30th Chess Olympiad

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The 30th Chess Olympiad on a 1992 stamp of the Philippines, which also commemorates the World Chess Championship 1978 held in the country.

The 30th Chess Olympiad, organized by FIDE and comprising an open[1] and a women's tournament, as well as several other events designed to promote the game of chess, took place between June 7 and June 25, 1992, at the Philippine International Convention Center in Manila, Philippines.

Following the fall of the Iron Curtain, the field of competitors was quite different from previous Olympiads. Twelve of the 15 former Soviet republics now competed as independent nations, and they all finished in the top half. Meanwhile, an all-German team was present for the first time since World War II. Of the former Yugoslav republics, Croatia, Bosnia, and Slovenia appeared independently; Serbia-Montenegro and Macedonia did not. This Olympiad also marked the final appearance of Czechoslovakia and the re-appearance of South Africa.

With the Soviet team a thing of the past, all three medal ranks were now occupied by different ex-Soviet teams. Russia, captained by world champion Kasparov, took up the illustrious legacy of their predecessor and won by four points. Uzbekistan's silver was a small surprise; the Armenian bronze less so.

Open event[edit]

One-hundred-two teams from 100 different nations played a 14-round Swiss system tournament. One-hundred-four teams were signed up, but Yemen and Kenya never showed up, both forfeited their first two matches and were subsequently eliminated. Once again, the host nation had the right to field two additional teams.

In the event of a draw, the tie-break was decided by 1. The Buchholz system; 2. Match points; and 3. The Sonneborn-Berger system.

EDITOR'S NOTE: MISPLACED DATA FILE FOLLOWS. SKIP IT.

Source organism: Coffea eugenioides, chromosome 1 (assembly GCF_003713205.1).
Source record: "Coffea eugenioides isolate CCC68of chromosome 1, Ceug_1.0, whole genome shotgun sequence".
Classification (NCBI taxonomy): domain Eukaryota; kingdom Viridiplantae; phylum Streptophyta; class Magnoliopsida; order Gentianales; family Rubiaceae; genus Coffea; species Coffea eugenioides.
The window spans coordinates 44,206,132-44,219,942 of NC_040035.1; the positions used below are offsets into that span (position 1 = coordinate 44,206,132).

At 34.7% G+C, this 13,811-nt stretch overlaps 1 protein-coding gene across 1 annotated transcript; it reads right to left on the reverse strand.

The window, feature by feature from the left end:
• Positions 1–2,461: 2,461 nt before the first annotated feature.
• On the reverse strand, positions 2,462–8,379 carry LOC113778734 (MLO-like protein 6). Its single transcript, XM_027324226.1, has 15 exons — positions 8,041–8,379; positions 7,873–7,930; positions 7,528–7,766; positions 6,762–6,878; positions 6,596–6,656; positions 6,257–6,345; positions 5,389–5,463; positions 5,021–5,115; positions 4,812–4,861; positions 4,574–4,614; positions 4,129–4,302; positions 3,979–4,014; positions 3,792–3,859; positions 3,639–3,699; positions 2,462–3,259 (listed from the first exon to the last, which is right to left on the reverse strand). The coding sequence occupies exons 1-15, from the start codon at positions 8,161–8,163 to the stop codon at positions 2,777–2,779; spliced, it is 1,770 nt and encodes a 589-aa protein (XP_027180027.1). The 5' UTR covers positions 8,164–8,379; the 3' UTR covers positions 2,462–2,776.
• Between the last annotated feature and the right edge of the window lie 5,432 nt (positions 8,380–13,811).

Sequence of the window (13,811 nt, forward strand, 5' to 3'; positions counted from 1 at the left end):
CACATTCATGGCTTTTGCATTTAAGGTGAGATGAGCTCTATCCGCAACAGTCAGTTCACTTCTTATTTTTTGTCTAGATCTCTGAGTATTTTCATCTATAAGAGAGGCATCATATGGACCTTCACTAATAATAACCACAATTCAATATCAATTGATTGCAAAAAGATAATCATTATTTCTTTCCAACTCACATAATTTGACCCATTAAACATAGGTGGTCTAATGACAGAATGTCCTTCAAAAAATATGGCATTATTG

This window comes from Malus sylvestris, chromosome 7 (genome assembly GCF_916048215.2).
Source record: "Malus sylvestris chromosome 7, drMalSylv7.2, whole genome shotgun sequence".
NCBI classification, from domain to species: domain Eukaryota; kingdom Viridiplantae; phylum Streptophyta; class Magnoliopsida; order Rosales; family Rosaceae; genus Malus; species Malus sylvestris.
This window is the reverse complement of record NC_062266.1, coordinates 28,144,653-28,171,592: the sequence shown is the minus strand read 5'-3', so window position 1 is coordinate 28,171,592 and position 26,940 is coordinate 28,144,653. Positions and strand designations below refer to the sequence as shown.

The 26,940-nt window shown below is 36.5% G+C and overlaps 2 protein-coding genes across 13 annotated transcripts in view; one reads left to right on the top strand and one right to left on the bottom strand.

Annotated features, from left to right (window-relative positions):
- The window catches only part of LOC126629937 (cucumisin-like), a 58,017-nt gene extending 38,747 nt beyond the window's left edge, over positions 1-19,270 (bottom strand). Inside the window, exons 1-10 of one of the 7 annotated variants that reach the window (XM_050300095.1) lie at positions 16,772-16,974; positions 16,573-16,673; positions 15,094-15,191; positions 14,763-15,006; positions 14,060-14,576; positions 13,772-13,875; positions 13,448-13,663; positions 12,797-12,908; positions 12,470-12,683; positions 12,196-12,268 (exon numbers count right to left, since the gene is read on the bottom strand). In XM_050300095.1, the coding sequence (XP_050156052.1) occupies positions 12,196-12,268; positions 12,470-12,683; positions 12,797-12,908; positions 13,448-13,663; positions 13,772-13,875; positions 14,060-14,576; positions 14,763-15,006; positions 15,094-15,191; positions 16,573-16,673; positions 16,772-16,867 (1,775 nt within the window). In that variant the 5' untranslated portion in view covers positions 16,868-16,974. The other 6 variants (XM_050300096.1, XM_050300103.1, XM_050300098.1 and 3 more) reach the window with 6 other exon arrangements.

Open event
# Country Players Average
rating
Points
1  Russia Kasparov, Khalifman, Dolmatov, Dreev, Kramnik, Vyzmanavin 2648 39
2  Uzbekistan Loginov, Serper, Nenashev, Zagrebelny, Saltaev, Iuldachev 2514 35
3  Armenia Vaganian, Akopian, Lputian, Minasian, Petrosian, Anastasian 2575 34½

Individual medals[edit]

Best game[edit]

The 'Best game' prize (along with 4,000 DM) went to Garry Kasparov (Russia) - Predrag Nikolić (Bosnia and Herzegovina) from round 13.

Women's results[edit]

Sixty-two teams from 61 different nations (including Philippines "B") played a 14-round Swiss system tournament. Morocco and Zimbabwe were signed up, but didn't show up for their first round matches and were disqualified. Their first three matches were listed as forfeit, after which they were officially withdrawn.

In the event of a draw, the tie-break was decided by 1. The Buchholz system; 2. Match points; and 3. The Sonneborn-Berger system.

Like the open event, the first women's tournament after the dissolution of the Soviet Union was dominated by the former Soviet republics. The Georgian team with two former world champions, Chiburdanidze and Gaprindashvili, took the gold, ahead of Ukraine and China, the latter led by reigning world champion Xie Jun. Defending champions Hungary, once again without any of the famous Polgar sisters, had to settle for fourth place.

# Country Players Average
rating
Points
1  Georgia Chiburdanidze, Gaprindashvili, Ioseliani, Gurieli 2460 30½
2  Ukraine Galliamova-Ivanchuk, Litinskaya, Chelushkina, Semenova 2373 29
3  China Xie Jun, Peng Zhaoqin, Wang Pin, Qin Kanying 2398 28½

Individual medals[edit]

References[edit]

  1. ^ Although commonly referred to as the men's division, this section is open to both male and female players.

External links[edit]